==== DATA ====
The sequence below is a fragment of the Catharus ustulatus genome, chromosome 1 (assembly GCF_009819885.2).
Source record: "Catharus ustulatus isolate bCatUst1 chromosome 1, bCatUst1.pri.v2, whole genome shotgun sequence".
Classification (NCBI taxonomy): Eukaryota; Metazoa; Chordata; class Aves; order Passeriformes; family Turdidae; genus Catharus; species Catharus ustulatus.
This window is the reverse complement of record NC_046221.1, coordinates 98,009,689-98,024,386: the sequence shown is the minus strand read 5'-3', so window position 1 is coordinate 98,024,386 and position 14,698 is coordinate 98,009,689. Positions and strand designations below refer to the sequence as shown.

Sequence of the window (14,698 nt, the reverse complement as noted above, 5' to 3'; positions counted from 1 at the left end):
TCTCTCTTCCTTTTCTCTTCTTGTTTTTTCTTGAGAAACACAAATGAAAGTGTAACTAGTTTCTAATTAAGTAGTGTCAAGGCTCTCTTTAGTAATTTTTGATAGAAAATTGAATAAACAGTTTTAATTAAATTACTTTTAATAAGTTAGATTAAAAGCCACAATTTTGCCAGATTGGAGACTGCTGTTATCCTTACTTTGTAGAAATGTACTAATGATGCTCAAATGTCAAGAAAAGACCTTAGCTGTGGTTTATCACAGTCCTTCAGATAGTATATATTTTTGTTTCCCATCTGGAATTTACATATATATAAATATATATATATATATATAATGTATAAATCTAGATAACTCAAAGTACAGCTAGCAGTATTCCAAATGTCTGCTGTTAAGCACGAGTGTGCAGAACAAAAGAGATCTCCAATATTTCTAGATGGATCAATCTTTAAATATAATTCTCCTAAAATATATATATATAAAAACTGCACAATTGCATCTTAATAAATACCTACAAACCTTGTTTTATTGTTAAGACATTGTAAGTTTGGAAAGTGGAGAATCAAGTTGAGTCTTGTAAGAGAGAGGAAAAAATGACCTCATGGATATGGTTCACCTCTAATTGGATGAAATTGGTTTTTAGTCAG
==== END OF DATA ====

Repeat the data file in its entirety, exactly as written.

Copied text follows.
The sequence below is a fragment of the Catharus ustulatus genome, chromosome 1 (assembly GCF_009819885.2).
Source record: "Catharus ustulatus isolate bCatUst1 chromosome 1, bCatUst1.pri.v2, whole genome shotgun sequence".
Classification (NCBI taxonomy): Eukaryota; Metazoa; Chordata; class Aves; order Passeriformes; family Turdidae; genus Catharus; species Catharus ustulatus.
This window is the reverse complement of record NC_046221.1, coordinates 98,009,689-98,024,386: the sequence shown is the minus strand read 5'-3', so window position 1 is coordinate 98,024,386 and position 14,698 is coordinate 98,009,689. Positions and strand designations below refer to the sequence as shown.

Sequence of the window (14,698 nt, the reverse complement as noted above, 5' to 3'; positions counted from 1 at the left end):
TCTCTCTTCCTTTTCTCTTCTTGTTTTTTCTTGAGAAACACAAATGAAAGTGTAACTAGTTTCTAATTAAGTAGTGTCAAGGCTCTCTTTAGTAATTTTTGATAGAAAATTGAATAAACAGTTTTAATTAAATTACTTTTAATAAGTTAGATTAAAAGCCACAATTTTGCCAGATTGGAGACTGCTGTTATCCTTACTTTGTAGAAATGTACTAATGATGCTCAAATGTCAAGAAAAGACCTTAGCTGTGGTTTATCACAGTCCTTCAGATAGTATATATTTTTGTTTCCCATCTGGAATTTACATATATATAAATATATATATATATATATAATGTATAAATCTAGATAACTCAAAGTACAGCTAGCAGTATTCCAAATGTCTGCTGTTAAGCACGAGTGTGCAGAACAAAAGAGATCTCCAATATTTCTAGATGGATCAATCTTTAAATATAATTCTCCTAAAATATATATATATAAAAACTGCACAATTGCATCTTAATAAATACCTACAAACCTTGTTTTATTGTTAAGACATTGTAAGTTTGGAAAGTGGAGAATCAAGTTGAGTCTTGTAAGAGAGAGGAAAAAATGACCTCATGGATATGGTTCACCTCTAATTGGATGAAATTGGTTTTTAGTCAG